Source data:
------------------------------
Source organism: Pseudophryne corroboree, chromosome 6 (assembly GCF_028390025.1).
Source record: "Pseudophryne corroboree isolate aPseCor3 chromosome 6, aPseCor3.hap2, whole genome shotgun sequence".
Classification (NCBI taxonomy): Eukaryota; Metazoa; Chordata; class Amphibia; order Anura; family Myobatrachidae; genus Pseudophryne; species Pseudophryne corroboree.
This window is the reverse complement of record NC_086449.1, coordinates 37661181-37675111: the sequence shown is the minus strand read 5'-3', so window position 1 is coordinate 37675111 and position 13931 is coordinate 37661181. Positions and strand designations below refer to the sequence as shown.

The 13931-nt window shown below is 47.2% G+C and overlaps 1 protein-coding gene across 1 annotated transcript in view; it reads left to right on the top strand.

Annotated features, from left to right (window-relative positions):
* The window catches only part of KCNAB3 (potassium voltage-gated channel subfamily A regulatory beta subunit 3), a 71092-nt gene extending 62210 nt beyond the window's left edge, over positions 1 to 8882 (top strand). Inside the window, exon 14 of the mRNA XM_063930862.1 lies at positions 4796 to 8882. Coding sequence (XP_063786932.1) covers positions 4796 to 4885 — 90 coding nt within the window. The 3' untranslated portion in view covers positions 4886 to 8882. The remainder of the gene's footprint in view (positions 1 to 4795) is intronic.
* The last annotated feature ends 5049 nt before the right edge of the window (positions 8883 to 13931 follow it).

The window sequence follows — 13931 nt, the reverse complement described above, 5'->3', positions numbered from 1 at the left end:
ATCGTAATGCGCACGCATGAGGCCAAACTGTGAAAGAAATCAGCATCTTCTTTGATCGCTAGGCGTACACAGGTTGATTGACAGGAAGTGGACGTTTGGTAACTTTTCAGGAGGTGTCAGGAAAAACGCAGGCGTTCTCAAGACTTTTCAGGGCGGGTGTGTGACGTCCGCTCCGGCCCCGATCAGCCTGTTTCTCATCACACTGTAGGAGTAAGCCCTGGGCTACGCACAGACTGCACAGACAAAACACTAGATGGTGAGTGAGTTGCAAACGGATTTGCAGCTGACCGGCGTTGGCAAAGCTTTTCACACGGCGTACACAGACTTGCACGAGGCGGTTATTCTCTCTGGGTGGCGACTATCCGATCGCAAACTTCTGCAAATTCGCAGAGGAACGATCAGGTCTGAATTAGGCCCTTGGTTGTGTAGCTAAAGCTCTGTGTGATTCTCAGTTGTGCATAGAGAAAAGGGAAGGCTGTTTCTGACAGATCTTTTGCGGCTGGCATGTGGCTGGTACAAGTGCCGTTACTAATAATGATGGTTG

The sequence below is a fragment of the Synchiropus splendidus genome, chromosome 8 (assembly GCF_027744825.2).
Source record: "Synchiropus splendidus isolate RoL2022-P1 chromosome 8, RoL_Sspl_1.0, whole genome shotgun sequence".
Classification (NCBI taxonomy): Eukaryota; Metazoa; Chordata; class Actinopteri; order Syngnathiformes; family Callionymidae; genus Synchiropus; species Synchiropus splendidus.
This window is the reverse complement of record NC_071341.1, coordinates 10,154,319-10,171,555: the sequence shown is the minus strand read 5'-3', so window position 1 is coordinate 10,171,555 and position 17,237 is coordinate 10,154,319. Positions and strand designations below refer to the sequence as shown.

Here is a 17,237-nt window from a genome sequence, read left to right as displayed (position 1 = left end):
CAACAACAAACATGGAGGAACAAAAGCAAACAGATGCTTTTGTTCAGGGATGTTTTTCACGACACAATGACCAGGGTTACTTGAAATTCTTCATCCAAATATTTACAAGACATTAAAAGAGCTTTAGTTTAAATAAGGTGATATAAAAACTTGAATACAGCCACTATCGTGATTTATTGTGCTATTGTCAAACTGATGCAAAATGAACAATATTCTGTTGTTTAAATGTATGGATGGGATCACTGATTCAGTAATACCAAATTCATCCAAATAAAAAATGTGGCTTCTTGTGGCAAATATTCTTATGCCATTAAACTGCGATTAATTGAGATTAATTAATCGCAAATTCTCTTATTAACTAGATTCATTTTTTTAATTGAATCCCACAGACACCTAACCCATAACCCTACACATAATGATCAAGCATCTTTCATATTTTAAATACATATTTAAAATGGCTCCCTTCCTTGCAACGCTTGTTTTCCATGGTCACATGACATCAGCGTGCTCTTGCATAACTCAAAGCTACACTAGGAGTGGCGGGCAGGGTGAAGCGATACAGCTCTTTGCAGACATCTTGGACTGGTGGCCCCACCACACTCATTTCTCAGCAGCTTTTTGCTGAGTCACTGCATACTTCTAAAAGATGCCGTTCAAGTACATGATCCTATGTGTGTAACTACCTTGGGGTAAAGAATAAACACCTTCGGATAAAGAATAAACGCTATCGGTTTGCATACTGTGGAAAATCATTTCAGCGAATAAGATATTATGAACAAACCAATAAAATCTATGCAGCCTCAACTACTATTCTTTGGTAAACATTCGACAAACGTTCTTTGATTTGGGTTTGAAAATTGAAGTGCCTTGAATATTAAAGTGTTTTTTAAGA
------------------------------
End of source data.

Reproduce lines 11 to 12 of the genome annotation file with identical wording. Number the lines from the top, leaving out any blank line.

The sequence below is a fragment of the Synchiropus splendidus genome, chromosome 8 (assembly GCF_027744825.2).
Source record: "Synchiropus splendidus isolate RoL2022-P1 chromosome 8, RoL_Sspl_1.0, whole genome shotgun sequence".